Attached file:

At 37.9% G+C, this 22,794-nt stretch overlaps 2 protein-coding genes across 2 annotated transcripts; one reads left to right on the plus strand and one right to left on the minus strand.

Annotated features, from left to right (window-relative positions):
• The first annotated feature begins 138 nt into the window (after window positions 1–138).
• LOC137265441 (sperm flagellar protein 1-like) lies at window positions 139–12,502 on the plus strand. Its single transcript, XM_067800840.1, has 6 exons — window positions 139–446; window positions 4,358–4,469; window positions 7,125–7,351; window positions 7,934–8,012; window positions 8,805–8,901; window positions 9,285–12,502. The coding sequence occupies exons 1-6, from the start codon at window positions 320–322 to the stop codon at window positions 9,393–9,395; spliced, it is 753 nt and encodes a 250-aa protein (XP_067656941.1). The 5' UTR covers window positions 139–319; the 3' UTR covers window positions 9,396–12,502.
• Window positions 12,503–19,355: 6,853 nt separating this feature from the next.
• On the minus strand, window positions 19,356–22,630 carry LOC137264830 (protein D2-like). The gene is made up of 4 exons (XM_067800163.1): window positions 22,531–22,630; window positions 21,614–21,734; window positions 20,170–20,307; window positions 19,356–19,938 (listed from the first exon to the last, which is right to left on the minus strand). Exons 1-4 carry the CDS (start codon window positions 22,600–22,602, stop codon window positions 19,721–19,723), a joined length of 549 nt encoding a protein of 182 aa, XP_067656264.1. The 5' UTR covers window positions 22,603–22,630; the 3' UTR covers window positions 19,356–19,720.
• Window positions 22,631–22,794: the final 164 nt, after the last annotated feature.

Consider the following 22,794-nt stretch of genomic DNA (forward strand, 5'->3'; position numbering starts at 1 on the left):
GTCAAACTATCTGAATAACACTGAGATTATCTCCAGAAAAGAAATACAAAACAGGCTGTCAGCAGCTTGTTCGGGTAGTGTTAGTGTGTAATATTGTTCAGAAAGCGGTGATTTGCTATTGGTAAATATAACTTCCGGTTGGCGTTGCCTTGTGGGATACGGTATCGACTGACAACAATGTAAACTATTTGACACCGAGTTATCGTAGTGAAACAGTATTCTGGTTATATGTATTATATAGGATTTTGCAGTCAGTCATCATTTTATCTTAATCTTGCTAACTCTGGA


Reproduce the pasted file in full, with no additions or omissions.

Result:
At 37.9% G+C, this 22,794-nt stretch overlaps 2 protein-coding genes across 2 annotated transcripts; one reads left to right on the plus strand and one right to left on the minus strand.

Annotated features, from left to right (window-relative positions):
• The first annotated feature begins 138 nt into the window (after window positions 1–138).
• LOC137265441 (sperm flagellar protein 1-like) lies at window positions 139–12,502 on the plus strand. Its single transcript, XM_067800840.1, has 6 exons — window positions 139–446; window positions 4,358–4,469; window positions 7,125–7,351; window positions 7,934–8,012; window positions 8,805–8,901; window positions 9,285–12,502. The coding sequence occupies exons 1-6, from the start codon at window positions 320–322 to the stop codon at window positions 9,393–9,395; spliced, it is 753 nt and encodes a 250-aa protein (XP_067656941.1). The 5' UTR covers window positions 139–319; the 3' UTR covers window positions 9,396–12,502.
• Window positions 12,503–19,355: 6,853 nt separating this feature from the next.
• On the minus strand, window positions 19,356–22,630 carry LOC137264830 (protein D2-like). The gene is made up of 4 exons (XM_067800163.1): window positions 22,531–22,630; window positions 21,614–21,734; window positions 20,170–20,307; window positions 19,356–19,938 (listed from the first exon to the last, which is right to left on the minus strand). Exons 1-4 carry the CDS (start codon window positions 22,600–22,602, stop codon window positions 19,721–19,723), a joined length of 549 nt encoding a protein of 182 aa, XP_067656264.1. The 5' UTR covers window positions 22,603–22,630; the 3' UTR covers window positions 19,356–19,720.
• Window positions 22,631–22,794: the final 164 nt, after the last annotated feature.

Consider the following 22,794-nt stretch of genomic DNA (forward strand, 5'->3'; position numbering starts at 1 on the left):
GTCAAACTATCTGAATAACACTGAGATTATCTCCAGAAAAGAAATACAAAACAGGCTGTCAGCAGCTTGTTCGGGTAGTGTTAGTGTGTAATATTGTTCAGAAAGCGGTGATTTGCTATTGGTAAATATAACTTCCGGTTGGCGTTGCCTTGTGGGATACGGTATCGACTGACAACAATGTAAACTATTTGACACCGAGTTATCGTAGTGAAACAGTATTCTGGTTATATGTATTATATAGGATTTTGCAGTCAGTCATCATTTTATCTTAATCTTGCTAACTCTGGA